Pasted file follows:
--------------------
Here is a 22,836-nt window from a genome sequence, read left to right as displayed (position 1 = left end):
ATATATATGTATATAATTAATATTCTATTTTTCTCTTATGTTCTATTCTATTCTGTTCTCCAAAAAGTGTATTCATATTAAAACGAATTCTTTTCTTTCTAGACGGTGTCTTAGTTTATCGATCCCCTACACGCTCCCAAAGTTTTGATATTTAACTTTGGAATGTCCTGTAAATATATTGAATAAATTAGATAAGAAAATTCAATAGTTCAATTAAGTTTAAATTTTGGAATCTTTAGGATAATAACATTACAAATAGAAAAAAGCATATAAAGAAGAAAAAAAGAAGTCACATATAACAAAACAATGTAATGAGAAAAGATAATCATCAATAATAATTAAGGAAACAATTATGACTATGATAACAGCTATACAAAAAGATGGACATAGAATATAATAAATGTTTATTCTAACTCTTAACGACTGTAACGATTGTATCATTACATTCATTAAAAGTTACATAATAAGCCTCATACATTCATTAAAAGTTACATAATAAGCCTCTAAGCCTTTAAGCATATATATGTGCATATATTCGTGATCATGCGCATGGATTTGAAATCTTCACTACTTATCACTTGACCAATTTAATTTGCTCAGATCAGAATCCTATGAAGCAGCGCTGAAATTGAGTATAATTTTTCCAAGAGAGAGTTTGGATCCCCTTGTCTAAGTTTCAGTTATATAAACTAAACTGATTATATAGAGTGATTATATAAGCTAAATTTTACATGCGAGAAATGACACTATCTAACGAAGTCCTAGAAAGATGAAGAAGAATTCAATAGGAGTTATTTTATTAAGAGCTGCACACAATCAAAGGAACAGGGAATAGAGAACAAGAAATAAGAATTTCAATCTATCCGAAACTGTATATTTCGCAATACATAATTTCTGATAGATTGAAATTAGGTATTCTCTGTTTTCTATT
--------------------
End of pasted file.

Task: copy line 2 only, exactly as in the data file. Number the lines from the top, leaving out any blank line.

ATATATATGTATATAATTAATATTCTATTTTTCTCTTATGTTCTATTCTATTCTGTTCTCCAAAAAGTGTATTCATATTAAAACGAATTCTTTTCTTTCTAGACGGTGTCTTAGTTTATCGATCCCCTACACGCTCCCAAAGTTTTGATATTTAACTTTGGAATGTCCTGTAAATATATTGAATAAATTAGATAAGAAAATTCAATAGTTCAATTAAGTTTAAATTTTGGAATCTTTAGGATAATAACATTACAAATAGAAAAAAGCATATAAAGAAGAAAAAAAGAAGTCACATATAACAAAACAATGTAATGAGAAAAGATAATCATCAATAATAATTAAGGAAACAATTATGACTATGATAACAGCTATACAAAAAGATGGACATAGAATATAATAAATGTTTATTCTAACTCTTAACGACTGTAACGATTGTATCATTACATTCATTAAAAGTTACATAATAAGCCTCATACATTCATTAAAAGTTACATAATAAGCCTCTAAGCCTTTAAGCATATATATGTGCATATATTCGTGATCATGCGCATGGATTTGAAATCTTCACTACTTATCACTTGACCAATTTAATTTGCTCAGATCAGAATCCTATGAAGCAGCGCTGAAATTGAGTATAATTTTTCCAAGAGAGAGTTTGGATCCCCTTGTCTAAGTTTCAGTTATATAAACTAAACTGATTATATAGAGTGATTATATAAGCTAAATTTTACATGCGAGAAATGACACTATCTAACGAAGTCCTAGAAAGATGAAGAAGAATTCAATAGGAGTTATTTTATTAAGAGCTGCACACAATCAAAGGAACAGGGAATAGAGAACAAGAAATAAGAATTTCAATCTATCCGAAACTGTATATTTCGCAATACATAATTTCTGATAGATTGAAATTAGGTATTCTCTGTTTTCTATT